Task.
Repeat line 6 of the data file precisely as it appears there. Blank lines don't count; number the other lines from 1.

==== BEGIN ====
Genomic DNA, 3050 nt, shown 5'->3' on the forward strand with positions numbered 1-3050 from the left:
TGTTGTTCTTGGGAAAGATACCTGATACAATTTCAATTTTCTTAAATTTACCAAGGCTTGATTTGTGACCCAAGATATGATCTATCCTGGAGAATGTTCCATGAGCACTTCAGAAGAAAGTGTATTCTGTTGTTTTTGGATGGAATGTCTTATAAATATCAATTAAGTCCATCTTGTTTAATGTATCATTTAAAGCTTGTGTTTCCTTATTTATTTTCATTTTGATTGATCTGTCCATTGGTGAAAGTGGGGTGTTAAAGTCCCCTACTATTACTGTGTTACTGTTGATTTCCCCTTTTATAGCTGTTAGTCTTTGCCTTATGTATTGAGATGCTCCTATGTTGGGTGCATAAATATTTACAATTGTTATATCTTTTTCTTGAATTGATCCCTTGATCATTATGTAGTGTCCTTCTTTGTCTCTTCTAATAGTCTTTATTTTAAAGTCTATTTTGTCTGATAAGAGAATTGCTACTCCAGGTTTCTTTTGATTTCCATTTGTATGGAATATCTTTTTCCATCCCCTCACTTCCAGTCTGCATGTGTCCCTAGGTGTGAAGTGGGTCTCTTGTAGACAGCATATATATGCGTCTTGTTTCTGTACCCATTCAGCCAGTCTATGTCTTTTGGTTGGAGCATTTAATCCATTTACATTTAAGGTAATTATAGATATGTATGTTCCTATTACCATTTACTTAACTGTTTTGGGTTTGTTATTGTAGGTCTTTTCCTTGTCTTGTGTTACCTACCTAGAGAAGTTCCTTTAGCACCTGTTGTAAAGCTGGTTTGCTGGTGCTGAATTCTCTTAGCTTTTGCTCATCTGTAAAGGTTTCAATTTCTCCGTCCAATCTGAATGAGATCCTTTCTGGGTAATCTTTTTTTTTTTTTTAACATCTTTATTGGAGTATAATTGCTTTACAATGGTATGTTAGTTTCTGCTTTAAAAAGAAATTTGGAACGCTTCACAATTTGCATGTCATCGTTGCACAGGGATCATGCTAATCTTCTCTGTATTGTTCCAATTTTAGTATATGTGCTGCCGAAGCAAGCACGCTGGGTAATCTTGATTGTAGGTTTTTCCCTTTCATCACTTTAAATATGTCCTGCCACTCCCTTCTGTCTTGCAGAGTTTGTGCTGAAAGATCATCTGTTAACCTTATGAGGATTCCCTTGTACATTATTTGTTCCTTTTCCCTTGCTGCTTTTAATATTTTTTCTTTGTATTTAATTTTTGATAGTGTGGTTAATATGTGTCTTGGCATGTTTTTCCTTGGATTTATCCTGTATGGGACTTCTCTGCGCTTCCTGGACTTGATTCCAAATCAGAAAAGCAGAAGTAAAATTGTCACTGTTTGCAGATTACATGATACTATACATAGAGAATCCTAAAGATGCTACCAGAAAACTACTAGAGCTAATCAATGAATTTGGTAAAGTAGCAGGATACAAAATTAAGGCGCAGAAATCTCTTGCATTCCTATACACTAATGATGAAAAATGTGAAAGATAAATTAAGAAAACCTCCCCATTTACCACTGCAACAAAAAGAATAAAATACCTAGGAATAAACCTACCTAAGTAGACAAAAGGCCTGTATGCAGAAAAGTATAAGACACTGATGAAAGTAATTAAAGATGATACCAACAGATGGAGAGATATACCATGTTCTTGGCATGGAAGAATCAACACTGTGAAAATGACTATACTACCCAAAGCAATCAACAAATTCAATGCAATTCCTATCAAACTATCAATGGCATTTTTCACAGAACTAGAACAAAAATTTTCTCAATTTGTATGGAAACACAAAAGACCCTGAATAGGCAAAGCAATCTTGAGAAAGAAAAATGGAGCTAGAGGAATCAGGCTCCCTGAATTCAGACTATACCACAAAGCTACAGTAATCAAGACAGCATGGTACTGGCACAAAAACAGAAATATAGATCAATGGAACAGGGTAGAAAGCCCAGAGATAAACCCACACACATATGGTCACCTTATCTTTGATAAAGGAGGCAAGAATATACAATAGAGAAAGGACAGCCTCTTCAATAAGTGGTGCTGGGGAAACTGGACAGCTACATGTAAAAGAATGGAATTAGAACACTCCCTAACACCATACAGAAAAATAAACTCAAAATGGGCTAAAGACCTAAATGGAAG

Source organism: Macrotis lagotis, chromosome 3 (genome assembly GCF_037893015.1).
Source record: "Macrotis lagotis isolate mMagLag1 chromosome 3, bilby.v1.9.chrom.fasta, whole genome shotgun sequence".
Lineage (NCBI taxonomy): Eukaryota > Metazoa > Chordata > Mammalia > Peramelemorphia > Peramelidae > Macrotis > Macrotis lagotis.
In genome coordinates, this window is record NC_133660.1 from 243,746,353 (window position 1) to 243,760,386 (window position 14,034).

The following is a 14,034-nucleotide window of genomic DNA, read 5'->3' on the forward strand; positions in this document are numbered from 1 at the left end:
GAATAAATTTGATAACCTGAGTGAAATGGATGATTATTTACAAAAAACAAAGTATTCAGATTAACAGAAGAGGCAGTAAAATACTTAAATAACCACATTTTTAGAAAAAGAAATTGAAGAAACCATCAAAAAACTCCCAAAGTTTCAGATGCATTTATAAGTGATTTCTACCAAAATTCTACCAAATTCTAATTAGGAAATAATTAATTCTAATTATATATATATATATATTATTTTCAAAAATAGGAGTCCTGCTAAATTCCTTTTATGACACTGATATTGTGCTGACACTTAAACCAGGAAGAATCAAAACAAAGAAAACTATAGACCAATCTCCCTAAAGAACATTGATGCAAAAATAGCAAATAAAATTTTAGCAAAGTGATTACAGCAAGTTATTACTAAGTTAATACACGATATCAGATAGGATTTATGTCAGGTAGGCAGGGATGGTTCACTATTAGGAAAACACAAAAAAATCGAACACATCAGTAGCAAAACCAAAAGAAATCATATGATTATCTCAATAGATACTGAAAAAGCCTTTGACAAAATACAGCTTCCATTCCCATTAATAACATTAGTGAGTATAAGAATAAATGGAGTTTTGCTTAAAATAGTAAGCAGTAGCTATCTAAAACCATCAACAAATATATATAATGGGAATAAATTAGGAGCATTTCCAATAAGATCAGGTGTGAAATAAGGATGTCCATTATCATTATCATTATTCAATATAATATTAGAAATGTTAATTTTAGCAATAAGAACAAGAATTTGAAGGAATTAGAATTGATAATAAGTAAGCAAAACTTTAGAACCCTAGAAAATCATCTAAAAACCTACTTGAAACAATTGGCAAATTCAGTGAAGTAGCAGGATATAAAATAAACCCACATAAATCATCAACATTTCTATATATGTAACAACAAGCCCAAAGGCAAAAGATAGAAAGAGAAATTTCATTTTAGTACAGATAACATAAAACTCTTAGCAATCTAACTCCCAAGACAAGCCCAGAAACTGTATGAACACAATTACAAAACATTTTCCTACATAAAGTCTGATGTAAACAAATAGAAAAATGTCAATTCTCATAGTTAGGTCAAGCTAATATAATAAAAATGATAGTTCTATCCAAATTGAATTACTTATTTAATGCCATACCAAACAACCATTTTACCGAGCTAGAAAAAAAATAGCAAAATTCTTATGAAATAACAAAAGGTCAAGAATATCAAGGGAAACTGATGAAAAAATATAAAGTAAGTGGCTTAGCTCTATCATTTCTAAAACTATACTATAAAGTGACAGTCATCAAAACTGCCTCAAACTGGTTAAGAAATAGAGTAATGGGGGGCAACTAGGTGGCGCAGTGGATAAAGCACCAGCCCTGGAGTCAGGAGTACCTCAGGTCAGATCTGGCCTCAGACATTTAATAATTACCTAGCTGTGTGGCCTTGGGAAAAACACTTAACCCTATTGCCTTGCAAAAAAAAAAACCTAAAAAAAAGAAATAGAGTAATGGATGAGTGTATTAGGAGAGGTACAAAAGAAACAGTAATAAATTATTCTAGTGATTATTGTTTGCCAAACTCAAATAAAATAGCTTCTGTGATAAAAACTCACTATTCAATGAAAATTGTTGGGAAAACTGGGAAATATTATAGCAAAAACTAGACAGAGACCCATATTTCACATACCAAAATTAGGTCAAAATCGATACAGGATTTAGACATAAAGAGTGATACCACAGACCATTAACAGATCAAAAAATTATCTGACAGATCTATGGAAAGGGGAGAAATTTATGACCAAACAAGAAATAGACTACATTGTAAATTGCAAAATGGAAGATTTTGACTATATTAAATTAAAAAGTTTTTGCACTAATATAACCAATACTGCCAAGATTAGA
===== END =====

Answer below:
In genome coordinates, this window is record NC_133660.1 from 243,746,353 (window position 1) to 243,760,386 (window position 14,034).